In the present context, the Covid-19 vaccine is a unique case. All the Covid-19 vaccine developments were financed majorly by public money.
The governments, especially in the US, Russia, China, and other European countries subsidised the pharmaceutical companies with millions of funds to help them develop the Covid-19 vaccine. Therefore, this means that these companies will not suffer from any monetary loss by sharing their knowledge of vaccine production. Thus, the argument that relaxing IPR would disincentivise innovation in the future is futile.
Similarly, the argument that manufacturers of low- and middle-income countries are not sufficiently capable enough to produce safe and quality vaccines reflects the hypocrisy of the rich countries as well as the big pharmaceutical companies.
For years, these same companies have been using the producers of low- and middle-income countries as ‘contract manufacturers’ for their patent protected vaccines and other therapeutic drugs. They did not have reservations about the quality and safety in those scenarios. It is only when they have to surrender their monopoly power and compromise on their profits, that they are concerned about ‘quality and safety’ aspects.
The Director General of WHO reported on April 9 that, out of 700 million vaccine doses administered, more than 87% have gone to high or middle-income countries and only 0.2% have gone to the low-income countries. These figures reflect the stark disparities in access to vaccines at a global level.
It is estimated that if IPRs are not waived off to pave the way for mass production of vaccines, some of the poorest countries may have to wait till 2023 or 2024 to get fully vaccinated. We cannot afford to wait that long. No one can really estimate how many lives would be lost by that time. The developed countries must understand that the pandemic will not come to an end until it gets eradicated from all the regions of the world.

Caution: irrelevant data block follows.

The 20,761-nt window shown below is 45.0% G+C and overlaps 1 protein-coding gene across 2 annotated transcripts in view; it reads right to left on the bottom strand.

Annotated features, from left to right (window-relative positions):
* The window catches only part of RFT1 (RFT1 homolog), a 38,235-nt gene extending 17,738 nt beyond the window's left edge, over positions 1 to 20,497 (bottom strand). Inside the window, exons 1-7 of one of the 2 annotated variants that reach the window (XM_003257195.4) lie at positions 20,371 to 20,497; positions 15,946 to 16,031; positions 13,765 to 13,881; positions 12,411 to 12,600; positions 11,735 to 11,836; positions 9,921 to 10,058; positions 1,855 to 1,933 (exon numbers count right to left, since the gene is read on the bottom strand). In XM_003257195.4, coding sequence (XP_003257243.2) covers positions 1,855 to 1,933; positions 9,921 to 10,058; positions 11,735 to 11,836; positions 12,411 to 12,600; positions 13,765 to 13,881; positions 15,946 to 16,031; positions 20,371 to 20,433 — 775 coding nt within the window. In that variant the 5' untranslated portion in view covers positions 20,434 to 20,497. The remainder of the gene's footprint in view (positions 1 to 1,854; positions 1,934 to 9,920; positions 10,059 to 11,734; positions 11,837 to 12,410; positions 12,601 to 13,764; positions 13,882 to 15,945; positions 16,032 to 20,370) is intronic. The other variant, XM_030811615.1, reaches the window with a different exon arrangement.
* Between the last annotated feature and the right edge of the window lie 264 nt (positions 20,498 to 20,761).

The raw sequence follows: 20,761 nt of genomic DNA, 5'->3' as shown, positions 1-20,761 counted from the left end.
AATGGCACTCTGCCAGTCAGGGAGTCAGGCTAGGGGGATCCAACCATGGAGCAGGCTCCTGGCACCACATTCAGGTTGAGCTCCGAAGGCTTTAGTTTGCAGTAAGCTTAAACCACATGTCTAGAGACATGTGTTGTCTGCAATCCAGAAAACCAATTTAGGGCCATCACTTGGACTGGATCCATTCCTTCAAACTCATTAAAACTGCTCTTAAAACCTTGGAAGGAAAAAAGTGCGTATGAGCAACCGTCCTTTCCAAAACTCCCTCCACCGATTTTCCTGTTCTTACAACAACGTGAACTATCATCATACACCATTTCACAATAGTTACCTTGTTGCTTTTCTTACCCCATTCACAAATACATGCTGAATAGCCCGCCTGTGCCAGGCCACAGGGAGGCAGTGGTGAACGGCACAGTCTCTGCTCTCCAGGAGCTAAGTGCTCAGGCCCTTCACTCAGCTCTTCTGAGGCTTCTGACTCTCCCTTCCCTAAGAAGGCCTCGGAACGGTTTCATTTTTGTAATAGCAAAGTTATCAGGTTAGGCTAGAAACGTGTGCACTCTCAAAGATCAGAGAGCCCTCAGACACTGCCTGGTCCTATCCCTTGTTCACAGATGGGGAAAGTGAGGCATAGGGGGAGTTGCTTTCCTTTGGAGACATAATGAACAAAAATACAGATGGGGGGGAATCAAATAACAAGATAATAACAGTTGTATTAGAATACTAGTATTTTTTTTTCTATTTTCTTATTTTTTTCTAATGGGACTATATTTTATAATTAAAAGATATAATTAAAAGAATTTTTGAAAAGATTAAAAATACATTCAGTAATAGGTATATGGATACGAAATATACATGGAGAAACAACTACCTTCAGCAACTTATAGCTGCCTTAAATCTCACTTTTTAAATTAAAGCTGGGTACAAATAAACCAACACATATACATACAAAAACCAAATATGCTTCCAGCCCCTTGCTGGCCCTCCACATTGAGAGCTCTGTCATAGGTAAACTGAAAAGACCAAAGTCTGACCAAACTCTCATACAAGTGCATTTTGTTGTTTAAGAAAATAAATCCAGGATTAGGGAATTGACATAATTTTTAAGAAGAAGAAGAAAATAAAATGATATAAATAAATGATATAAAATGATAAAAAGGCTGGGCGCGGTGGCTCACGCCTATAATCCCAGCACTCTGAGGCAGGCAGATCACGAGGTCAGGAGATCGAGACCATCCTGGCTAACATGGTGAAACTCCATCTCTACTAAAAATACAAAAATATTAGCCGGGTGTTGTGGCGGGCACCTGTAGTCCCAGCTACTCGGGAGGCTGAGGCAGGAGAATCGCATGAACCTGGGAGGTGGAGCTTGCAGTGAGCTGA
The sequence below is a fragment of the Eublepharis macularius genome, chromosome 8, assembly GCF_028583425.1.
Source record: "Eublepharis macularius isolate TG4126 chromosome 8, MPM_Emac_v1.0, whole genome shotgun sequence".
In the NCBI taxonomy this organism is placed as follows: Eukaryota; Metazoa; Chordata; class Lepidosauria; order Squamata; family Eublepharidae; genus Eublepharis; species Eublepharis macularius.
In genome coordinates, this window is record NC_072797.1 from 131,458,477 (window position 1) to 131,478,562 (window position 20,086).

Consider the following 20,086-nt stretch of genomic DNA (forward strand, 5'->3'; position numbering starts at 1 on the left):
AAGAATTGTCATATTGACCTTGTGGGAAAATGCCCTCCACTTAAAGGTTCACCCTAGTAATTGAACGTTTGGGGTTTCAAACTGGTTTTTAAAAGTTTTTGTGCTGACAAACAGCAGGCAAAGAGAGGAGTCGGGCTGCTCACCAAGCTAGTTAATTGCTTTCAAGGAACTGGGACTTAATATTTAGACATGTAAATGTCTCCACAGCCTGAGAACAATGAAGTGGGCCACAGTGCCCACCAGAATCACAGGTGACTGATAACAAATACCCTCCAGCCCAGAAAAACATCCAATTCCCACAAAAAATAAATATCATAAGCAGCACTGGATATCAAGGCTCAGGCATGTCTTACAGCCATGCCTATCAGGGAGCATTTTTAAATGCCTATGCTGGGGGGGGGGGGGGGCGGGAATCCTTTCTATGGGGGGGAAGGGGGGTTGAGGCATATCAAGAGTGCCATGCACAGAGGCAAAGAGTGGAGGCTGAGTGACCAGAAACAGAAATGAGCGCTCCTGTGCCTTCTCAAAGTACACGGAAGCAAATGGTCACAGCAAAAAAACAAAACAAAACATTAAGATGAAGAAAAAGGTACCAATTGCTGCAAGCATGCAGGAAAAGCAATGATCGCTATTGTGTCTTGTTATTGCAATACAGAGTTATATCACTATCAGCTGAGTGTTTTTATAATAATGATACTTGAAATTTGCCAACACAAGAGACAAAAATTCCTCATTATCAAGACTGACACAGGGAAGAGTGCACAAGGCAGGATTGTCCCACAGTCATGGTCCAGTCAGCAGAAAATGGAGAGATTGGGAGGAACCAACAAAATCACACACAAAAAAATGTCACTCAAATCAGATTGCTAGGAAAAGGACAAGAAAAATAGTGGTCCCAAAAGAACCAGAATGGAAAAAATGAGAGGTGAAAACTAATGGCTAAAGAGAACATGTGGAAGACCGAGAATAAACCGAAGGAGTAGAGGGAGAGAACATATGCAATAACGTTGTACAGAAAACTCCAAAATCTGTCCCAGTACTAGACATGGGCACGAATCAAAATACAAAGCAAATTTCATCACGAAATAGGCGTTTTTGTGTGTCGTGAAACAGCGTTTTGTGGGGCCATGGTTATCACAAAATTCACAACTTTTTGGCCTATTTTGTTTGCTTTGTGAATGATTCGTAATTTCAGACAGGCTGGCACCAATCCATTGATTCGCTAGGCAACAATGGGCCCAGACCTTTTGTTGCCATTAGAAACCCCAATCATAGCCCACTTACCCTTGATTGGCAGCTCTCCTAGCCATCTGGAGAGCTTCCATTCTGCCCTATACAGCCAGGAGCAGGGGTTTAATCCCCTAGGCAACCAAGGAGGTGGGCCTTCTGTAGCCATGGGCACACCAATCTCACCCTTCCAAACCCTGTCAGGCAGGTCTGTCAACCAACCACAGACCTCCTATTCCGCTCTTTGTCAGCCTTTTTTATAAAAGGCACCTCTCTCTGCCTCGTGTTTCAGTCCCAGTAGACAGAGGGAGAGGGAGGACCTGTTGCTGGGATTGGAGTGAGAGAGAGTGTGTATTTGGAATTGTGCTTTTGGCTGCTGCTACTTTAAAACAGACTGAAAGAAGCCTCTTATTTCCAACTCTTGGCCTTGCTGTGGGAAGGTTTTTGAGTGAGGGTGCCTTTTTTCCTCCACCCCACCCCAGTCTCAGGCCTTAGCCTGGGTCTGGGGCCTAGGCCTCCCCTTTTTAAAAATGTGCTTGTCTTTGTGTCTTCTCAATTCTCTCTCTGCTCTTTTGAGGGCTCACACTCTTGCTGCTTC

Despite the growing dominance of China at the global level, the US is still considered as the world’s leader and its actions have wider implications on other countries. They should have taken these initiatives much earlier. More recently, they seem to have woken up to the cries and appeals of the low-income countries. These initiatives by the US might positively influence countries like Germany, UK, Switzerland, and other EU countries who earlier opposed the proposal at the WTO.
Hopefully, when the WTO members meet next month, there will be a constructive discussion on the proposal and these countries do extend their support for this noble initiative of ensuring equitable vaccine access. Similarly, it is expected that once the US fulfills its promise of sharing 60 million vaccines to other countries, other rich countries also follow suit and start sharing the same with other countries on humanitarian grounds.
There are some apprehensions that patent waiver might not fully solve the problem of vaccine shortages if additional support in the form of sharing ‘manufacturing secrets’ or ‘tech transfer’ are not provided to other vaccine manufacturers.
Also, these processes take time to manifest, and it is not certain if these vaccines will remain effective by then, given the pace at which the virus is mutating. However, despite these uncertainties, the initiative by the US is commendable and it brings us one step closer towards achieving global equitable access to vaccines.
(Madhurya Deka has a postgraduate degree in Applied Economics from Centre for Development Studies (JNU), Thiruvananthapuram and currently working as a research analyst in CTIER, Pune. The views expressed are the author’s own.)